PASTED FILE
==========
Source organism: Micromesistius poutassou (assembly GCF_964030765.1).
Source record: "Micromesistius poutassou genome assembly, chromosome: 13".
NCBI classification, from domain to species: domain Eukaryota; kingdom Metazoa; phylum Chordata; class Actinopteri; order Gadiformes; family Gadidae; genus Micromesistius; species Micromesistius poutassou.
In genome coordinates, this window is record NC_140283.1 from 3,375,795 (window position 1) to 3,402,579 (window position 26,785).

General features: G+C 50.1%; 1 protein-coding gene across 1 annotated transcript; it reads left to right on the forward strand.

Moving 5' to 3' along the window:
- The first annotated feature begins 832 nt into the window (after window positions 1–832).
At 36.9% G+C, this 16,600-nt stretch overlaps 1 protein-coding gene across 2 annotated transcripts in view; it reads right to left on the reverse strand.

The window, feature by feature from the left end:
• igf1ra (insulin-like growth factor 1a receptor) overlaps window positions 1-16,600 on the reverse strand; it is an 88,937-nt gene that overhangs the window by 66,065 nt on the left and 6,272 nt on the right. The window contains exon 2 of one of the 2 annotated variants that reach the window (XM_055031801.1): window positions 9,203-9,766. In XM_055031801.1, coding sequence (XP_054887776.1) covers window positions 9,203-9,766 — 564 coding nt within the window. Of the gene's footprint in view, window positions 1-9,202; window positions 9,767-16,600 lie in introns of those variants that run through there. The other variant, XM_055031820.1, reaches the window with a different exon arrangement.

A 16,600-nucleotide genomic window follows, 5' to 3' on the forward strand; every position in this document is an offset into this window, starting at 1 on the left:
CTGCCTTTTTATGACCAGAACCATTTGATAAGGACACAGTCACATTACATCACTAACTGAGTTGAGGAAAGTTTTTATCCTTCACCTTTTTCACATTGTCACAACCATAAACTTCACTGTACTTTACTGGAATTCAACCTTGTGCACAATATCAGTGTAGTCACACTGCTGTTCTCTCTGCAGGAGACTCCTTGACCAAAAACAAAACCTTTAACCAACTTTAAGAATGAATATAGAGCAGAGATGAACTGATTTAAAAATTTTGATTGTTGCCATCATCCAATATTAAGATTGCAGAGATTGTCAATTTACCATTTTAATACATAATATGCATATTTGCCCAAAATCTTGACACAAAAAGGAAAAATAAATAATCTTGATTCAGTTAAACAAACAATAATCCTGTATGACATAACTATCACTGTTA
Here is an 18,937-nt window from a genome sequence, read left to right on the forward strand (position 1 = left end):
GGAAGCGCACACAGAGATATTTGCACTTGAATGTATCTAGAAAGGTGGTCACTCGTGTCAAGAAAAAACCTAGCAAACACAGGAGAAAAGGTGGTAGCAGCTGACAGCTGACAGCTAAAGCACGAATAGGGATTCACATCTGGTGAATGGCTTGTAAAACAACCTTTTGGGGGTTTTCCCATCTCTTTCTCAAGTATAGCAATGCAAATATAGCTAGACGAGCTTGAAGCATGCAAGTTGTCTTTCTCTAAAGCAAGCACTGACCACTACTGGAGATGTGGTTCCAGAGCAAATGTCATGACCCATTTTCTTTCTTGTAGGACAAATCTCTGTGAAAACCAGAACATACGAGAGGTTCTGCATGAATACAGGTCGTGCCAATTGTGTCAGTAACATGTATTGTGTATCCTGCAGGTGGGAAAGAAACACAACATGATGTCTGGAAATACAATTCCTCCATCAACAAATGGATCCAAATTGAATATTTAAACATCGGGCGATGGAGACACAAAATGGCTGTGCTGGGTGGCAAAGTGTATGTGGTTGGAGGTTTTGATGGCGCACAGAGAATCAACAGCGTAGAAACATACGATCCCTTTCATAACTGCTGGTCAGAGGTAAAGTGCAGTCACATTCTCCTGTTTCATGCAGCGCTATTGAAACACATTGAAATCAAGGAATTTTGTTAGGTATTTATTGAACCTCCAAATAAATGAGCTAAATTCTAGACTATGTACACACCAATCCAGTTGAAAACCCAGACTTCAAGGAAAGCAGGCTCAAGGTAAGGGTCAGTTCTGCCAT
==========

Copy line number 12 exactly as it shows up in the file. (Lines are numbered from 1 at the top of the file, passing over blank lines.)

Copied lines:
CTGCCTTTTTATGACCAGAACCATTTGATAAGGACACAGTCACATTACATCACTAACTGAGTTGAGGAAAGTTTTTATCCTTCACCTTTTTCACATTGTCACAACCATAAACTTCACTGTACTTTACTGGAATTCAACCTTGTGCACAATATCAGTGTAGTCACACTGCTGTTCTCTCTGCAGGAGACTCCTTGACCAAAAACAAAACCTTTAACCAACTTTAAGAATGAATATAGAGCAGAGATGAACTGATTTAAAAATTTTGATTGTTGCCATCATCCAATATTAAGATTGCAGAGATTGTCAATTTACCATTTTAATACATAATATGCATATTTGCCCAAAATCTTGACACAAAAAGGAAAAATAAATAATCTTGATTCAGTTAAACAAACAATAATCCTGTATGACATAACTATCACTGTTA